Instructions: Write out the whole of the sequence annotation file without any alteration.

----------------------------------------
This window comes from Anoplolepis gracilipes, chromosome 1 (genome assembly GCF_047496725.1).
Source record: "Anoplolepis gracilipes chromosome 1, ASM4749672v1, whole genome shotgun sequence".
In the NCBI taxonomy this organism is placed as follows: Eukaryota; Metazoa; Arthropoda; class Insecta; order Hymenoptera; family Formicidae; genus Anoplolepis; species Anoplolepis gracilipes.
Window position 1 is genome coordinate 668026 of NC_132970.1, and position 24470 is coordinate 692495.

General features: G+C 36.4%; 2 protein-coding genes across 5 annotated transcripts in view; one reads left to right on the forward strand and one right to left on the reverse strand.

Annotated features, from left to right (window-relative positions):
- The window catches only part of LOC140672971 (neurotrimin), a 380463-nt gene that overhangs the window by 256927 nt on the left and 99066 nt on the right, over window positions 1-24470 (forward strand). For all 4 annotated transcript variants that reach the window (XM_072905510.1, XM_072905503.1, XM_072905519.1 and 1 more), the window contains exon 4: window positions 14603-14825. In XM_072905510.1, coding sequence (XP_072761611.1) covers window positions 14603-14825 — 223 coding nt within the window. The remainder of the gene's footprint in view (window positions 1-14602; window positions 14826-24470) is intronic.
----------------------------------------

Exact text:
This window comes from Anoplolepis gracilipes, chromosome 1 (genome assembly GCF_047496725.1).
Source record: "Anoplolepis gracilipes chromosome 1, ASM4749672v1, whole genome shotgun sequence".
In the NCBI taxonomy this organism is placed as follows: Eukaryota; Metazoa; Arthropoda; class Insecta; order Hymenoptera; family Formicidae; genus Anoplolepis; species Anoplolepis gracilipes.
Window position 1 is genome coordinate 668026 of NC_132970.1, and position 24470 is coordinate 692495.

General features: G+C 36.4%; 2 protein-coding genes across 5 annotated transcripts in view; one reads left to right on the forward strand and one right to left on the reverse strand.

Annotated features, from left to right (window-relative positions):
- The window catches only part of LOC140672971 (neurotrimin), a 380463-nt gene that overhangs the window by 256927 nt on the left and 99066 nt on the right, over window positions 1-24470 (forward strand). For all 4 annotated transcript variants that reach the window (XM_072905510.1, XM_072905503.1, XM_072905519.1 and 1 more), the window contains exon 4: window positions 14603-14825. In XM_072905510.1, coding sequence (XP_072761611.1) covers window positions 14603-14825 — 223 coding nt within the window. The remainder of the gene's footprint in view (window positions 1-14602; window positions 14826-24470) is intronic.